Wood seems an unlikely material for the forefront of an energy revolution. But materials scientist Tian Li believes it could unlock electricity from a source of energy that is both sustainable and ubiquitous: our own body heat.
The key lies in the remarkable fibrous structure of cellulose, the main component of wood, paper and cotton. These nanoscale fibres are “a beautiful structure” and a marvel of natural molecular engineering, says Li, a postdoctoral researcher at the University of Maryland. When treated with a chemical bath, the fibres can become conduits for ions, atoms or molecules with a net electrical charge. By exploiting how ions move in the presence of heat, they can generate electricity, even from small temperature differences, recovering energy that would otherwise be lost to the atmosphere.
This is just one way that researchers and companies are trying to scavenge energy from our ambient environment in its many forms, including radio waves, vibrations and sound. The global ‘energy harvesting’ industry is worth around US$500 million, and growing by roughly 10% each year, according to industry reports. Its development is seen as crucial to the expansion of the Internet of Things (IoT), a vision in which our homes, offices and infrastructure are made ‘smart’ with vast numbers of networked sensors. Proponents also say it can contribute to a greener world. “We need as many technologies as possible to generate sustainable energy,” says Li.
Li and her colleagues at the University of Maryland developed a process for soaking slabs of common American basswood in a chemical bath of sodium hydroxide (T. Li et al. Nature Mater. 18, 608–613; 2019). This extracts the lignin, a natural polymer intertwined around the cellulose fibres, which gives wood its brownish hue. The treatment also breaks the hydrogen bonds along the remaining cellulose nanofibres and forms a crystalline structure with highly aligned molecular strands, along which sodium and hydroxide ions can freely travel.
Li fabricated similar materials when she studied semiconductors in graduate school, but this process is much simpler. “I recall having to go to the fabrication lab for a week to make sure all the channels were aligned and perfect,” she recalls. “Then, when I did my postdoc, I was looking at this material [wood] and was amazed. It had perfectly aligned channels.”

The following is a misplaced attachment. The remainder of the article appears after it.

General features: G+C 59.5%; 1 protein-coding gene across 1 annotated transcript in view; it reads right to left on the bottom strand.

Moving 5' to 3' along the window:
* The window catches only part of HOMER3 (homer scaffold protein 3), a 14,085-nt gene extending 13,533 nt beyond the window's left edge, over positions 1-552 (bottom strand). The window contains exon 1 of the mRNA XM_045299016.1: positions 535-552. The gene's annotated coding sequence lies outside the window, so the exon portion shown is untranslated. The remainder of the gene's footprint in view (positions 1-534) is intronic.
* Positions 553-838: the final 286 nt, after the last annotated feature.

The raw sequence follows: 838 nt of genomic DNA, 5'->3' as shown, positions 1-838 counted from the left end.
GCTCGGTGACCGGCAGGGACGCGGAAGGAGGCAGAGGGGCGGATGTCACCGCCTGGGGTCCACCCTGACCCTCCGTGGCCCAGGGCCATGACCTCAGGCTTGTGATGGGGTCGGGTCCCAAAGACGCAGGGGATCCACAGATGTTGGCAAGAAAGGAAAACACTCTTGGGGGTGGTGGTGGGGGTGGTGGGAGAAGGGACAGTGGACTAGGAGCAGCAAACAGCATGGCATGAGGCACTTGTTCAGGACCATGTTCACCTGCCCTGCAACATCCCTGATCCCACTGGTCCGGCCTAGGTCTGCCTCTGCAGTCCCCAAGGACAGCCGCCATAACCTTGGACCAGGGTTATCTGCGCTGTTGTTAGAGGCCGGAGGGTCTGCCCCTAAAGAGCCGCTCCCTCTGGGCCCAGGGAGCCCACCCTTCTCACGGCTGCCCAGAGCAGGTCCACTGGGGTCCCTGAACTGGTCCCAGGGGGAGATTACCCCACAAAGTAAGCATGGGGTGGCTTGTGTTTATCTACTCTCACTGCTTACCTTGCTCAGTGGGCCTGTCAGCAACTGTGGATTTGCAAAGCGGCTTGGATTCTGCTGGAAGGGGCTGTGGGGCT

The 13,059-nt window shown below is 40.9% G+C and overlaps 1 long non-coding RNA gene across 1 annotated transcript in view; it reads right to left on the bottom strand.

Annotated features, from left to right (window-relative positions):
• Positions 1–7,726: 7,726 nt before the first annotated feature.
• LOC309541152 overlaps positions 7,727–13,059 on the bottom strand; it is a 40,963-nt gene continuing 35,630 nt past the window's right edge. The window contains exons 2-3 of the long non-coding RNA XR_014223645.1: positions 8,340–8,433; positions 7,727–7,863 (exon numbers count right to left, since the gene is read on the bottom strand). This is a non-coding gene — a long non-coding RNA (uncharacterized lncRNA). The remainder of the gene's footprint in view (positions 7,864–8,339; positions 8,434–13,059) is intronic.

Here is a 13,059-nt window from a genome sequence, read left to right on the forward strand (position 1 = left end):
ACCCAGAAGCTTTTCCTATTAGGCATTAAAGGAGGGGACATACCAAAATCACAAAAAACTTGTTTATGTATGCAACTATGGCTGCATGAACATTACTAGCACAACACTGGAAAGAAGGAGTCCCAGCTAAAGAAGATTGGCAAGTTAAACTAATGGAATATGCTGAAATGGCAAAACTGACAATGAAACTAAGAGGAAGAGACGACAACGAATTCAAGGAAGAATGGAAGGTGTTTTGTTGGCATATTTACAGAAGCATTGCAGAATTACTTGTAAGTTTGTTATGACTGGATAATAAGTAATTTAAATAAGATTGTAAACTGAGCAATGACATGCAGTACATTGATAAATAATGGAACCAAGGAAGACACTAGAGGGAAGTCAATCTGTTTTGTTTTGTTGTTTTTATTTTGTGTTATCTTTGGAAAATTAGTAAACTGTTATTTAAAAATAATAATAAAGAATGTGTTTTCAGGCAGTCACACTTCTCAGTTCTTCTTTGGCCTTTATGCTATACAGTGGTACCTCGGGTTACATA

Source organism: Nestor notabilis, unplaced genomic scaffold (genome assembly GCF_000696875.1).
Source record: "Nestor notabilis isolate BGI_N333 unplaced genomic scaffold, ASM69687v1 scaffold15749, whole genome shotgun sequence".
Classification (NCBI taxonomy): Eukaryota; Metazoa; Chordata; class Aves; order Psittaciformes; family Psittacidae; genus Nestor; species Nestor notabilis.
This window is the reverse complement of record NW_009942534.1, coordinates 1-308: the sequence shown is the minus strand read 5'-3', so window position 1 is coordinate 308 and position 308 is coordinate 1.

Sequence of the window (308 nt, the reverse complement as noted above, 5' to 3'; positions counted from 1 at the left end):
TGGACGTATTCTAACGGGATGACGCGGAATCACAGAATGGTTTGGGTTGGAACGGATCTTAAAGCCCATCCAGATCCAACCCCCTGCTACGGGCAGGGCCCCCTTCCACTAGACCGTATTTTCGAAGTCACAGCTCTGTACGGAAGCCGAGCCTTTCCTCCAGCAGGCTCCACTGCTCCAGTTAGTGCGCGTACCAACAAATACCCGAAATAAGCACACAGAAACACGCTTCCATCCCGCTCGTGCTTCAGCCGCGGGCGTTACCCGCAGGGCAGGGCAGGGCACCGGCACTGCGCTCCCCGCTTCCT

When placed against a heat source, the nanostructure of the cellulose allows the sodium ions to drift away from the source more easily than the hydrogen ions, creating an electric potential that can later be tapped to release electricity. This treated cellulose can harvest heat energy from sources just 5 °C warmer than its surroundings.
Li envisions shirts made of similarly treated cotton, which is nearly pure cellulose, that could harvest body heat, storing it in a battery to recharge phones, or charging them wirelessly in pockets. “Previously, when people talked about wearable flexible devices, they put this device on top of a substrate,” she says. But in this case, a separate surface is not needed. “Your cotton t-shirt can be a device itself.”
Wood could also potentially tap into other industrial sources. It is estimated that the global amount of low-grade wasted heat from industrial processes and other sources is enough to power more than 6,000 typical one-gigawatt nuclear reactors.
Sensing an opportunity
Over the past decade, the potential of energy harvesting has been alternately hyped and challenged. Some applications have been stymied by physics: absorbing a sufficient amount of energy requires devices that are too large to fit in small sensors that can use cheaper batteries instead.
“The key is coupling the energy harvester to a low-power processor or radio,” says Mike Demler, a semiconductor technology analyst with the Linley Group, a Californian consulting firm.